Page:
Clearance Rack Bonsai (Duranta Erecta)

It’s pretty common advice: Whenever you go to your garden center, if you see a clearance rack, give it a once over. You can get a bargain on decent pre-bonsai material.

Garden centers are generally catering to people looking to plant in their yards (or their patios, or business grounds, or whatever, you know what I mean). What’s desirable for a yard shrub is generally something that looks like a large square or circle. Trees like a stick with a ball on top. Plants should be full of dense foliage, and be respectably large.

But what’s desirable for pre-bonsai is generally something that looks old and small. Most garden center customers don’t care about trunk taper, nebari, movement and placement of the trunk and primary branches. They probably don’t even notice those things. So what you’re hoping for with a clearance sale is something conventionally ugly, not sick.

My local Lowes had a clearance section that was up when I was there at the beginning of August and was still there closer to the end of August. I picked up a new tropical called Duranta Erecta (Sapphire Showers). It was lanky and growth was in clumps. Stringy as anything. It cost me $5.00.

I chose the one I did because it had a bit of a central trunk of size, whereas the others looked mostly like the base of a rose bouquet stuck in dirt: eight or ten thin stringy trunks if you could call them that.

(These were the ones I didn’t pick – with the bouquet like clumps of stems)

I haven’t worked with Duranta Erectra before but I liked the look of the berries.  This particular plant had a main trunk or stem that had a shape a bit like Maui’s fishhook.  The combination of the hooked shape and the yellow berries was reminiscent of a Dr. Seuss book.  For $5 I figured why not.

As a side note it turns out those adorable yellow berries are totally toxic.  If you have a cat, dog, or toddler watch it with these.  Both the berries and also the leaves are absolutely deadly.  Which I didn’t know until after I took it inside.  Next time I’ll trim this one while staying outside.  It may end up back at my local bonsai club raffle table just to make sure it’s not in the yard.


(Here it is after bringing it home).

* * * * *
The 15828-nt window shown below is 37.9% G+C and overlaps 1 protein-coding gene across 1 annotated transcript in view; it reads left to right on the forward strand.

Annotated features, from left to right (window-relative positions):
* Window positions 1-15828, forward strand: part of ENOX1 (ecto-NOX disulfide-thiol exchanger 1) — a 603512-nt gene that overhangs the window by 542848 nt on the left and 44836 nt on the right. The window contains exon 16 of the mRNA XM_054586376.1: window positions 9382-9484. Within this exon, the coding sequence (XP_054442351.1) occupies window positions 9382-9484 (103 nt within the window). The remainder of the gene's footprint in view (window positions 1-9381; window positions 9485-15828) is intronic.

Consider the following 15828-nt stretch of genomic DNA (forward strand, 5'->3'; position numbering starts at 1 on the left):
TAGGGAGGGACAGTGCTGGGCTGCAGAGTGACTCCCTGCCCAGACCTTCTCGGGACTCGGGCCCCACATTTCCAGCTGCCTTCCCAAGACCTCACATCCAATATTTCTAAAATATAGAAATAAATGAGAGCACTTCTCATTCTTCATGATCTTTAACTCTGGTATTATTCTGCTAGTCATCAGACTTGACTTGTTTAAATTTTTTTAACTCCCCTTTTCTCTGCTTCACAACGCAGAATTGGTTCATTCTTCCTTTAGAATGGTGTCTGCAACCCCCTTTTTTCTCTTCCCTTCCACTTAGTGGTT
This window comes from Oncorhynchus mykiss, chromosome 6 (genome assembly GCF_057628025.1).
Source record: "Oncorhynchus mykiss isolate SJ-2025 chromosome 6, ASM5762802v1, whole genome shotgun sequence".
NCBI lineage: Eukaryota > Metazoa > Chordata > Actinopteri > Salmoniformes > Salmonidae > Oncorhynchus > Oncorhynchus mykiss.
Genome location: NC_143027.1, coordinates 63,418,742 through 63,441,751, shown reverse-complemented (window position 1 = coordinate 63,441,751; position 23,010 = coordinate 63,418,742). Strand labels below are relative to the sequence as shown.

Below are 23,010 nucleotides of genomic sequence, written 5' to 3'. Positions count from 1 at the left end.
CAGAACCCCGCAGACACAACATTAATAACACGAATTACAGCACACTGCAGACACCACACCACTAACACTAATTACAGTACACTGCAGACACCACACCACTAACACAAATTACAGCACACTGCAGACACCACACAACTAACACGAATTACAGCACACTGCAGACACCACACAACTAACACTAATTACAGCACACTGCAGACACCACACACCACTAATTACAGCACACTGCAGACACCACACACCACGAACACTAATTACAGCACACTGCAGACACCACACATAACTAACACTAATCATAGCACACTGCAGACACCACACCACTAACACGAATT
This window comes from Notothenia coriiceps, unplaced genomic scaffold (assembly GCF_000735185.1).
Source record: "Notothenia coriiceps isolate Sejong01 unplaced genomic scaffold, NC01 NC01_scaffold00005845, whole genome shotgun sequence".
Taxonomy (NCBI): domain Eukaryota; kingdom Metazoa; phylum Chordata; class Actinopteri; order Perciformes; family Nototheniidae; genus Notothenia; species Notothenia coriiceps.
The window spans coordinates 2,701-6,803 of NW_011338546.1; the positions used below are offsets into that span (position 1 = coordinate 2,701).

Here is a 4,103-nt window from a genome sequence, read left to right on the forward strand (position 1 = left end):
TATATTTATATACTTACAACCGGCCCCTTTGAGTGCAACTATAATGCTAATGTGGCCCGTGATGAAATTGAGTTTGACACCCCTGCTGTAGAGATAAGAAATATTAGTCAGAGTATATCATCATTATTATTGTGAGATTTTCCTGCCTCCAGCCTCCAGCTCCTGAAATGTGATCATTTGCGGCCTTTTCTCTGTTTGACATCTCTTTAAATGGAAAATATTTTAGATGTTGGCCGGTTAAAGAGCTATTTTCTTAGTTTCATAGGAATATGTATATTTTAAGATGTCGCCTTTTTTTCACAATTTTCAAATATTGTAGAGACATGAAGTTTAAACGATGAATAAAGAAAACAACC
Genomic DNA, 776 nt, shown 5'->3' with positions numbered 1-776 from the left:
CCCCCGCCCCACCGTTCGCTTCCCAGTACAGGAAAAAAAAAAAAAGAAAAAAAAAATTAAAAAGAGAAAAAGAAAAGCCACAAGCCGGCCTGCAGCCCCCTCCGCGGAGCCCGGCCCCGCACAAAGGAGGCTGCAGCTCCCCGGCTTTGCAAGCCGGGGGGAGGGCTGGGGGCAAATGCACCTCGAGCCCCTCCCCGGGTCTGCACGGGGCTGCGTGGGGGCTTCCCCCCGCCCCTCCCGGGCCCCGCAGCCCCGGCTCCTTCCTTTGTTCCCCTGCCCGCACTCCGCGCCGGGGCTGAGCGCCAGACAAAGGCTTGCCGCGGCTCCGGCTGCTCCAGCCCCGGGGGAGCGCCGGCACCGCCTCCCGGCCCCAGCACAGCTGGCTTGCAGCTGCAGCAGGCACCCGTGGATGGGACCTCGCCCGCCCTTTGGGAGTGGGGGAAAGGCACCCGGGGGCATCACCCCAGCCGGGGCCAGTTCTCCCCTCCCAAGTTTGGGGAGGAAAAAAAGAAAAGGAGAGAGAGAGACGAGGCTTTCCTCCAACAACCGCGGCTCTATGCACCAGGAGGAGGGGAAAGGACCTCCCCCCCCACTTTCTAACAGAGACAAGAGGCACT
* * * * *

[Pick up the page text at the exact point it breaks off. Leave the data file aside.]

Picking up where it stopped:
Base of the trunk half way through.


Trouble is when I got a good look at the trunk lines I kinda liked some of the lines down there. There’s also a small point of interest on one side. So instead of committing to my previous plan to just use the one main trunk and make an informal upright, I left the door open to a clump style.

I started by trimming what obviously shouldn’t be there. These two branches or trunks cross on this side, so I trimmed the straight one. There’s a section with several little trunks out of the center but too many – I took out a couple of those.

That straight branch off to the left was just one big long straight branch. But it conjoins the trunk in an interesting way, so I didn’t commit to removing it entirely. Instead I cut it way back. Touched up a few stray bits that clearly weren’t doing anything for any of the remaining parts and this is what was left. Given the demise of the loropetalum I wanted to be conservative.  Because I had taken off more than half the foliage I stopped.  I put just a touch of wire on two side branches in an attempt to get them to grow more in a V shape and less on top of one another, and considered myself done for the time being.

Turns out that was hardly necessary.  Duranta or Sapphire Showers is native to Mexico and Central America (warm like Florida).  It’s prolific and fast growing.  In Australia it’s considered an invasive species.  Some call it a weed.)  Which makes sense because two weeks later I came back to find it had filled in nicely.

As the Duranta was clearly in better than stable health I sat down again for another round and thinned it out a bit more.  I probably cut off half the foliage again.  This time around I was better able to begin making pre-bonsai choices.  Before I was more hacking off a hunk of clay to work with, here I’ve started to carve an actual shape of what I might see).


There is a long way to go on this before it is bonsai material.  But for $5.00, why not.  This one is a toss up.  It will either go to bonsai club to find another home somewhere with no pets or children.  Or it will be watered and stuck in a corner of the yard, to be revisited in the spring.